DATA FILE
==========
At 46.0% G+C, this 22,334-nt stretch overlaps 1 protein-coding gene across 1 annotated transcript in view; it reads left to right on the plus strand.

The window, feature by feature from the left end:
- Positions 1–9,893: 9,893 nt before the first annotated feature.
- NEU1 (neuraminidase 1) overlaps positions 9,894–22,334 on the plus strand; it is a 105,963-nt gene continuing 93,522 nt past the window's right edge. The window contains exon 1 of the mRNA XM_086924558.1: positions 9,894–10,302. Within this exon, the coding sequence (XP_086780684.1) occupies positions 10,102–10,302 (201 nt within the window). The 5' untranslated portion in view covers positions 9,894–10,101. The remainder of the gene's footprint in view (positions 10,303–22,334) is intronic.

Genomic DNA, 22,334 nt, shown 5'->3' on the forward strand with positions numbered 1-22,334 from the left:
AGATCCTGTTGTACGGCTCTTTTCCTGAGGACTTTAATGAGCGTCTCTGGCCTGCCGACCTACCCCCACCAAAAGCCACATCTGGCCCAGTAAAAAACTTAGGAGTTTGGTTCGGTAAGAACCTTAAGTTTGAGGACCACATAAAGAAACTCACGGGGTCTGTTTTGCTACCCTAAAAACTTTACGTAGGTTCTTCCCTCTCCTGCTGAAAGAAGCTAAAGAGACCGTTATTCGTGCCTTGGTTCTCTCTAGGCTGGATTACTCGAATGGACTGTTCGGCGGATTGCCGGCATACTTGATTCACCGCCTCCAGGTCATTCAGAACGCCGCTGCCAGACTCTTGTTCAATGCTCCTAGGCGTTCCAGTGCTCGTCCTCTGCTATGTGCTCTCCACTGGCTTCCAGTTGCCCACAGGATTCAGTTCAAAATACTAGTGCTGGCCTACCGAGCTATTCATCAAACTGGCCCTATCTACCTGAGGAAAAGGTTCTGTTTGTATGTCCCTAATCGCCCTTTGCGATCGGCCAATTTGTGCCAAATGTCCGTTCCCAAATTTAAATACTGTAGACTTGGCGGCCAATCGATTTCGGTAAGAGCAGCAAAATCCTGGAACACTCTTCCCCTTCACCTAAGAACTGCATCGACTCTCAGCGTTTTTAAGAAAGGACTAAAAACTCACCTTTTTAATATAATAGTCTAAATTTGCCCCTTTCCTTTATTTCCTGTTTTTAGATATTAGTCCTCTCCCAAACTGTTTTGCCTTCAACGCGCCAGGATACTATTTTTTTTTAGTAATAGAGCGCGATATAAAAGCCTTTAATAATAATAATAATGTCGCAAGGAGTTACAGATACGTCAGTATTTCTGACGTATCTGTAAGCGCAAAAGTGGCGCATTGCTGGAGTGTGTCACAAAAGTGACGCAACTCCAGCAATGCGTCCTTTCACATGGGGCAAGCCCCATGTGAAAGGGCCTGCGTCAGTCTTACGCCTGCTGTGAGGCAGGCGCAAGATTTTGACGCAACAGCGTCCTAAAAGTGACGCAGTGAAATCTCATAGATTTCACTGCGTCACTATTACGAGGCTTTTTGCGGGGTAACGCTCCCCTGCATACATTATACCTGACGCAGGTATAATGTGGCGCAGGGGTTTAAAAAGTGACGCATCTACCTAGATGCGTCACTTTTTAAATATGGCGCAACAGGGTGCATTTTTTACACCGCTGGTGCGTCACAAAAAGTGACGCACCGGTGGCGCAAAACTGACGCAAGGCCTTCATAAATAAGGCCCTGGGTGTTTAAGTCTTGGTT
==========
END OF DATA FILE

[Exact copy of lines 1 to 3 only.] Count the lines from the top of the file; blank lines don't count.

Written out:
At 46.0% G+C, this 22,334-nt stretch overlaps 1 protein-coding gene across 1 annotated transcript in view; it reads left to right on the plus strand.

The window, feature by feature from the left end:
- Positions 1–9,893: 9,893 nt before the first annotated feature.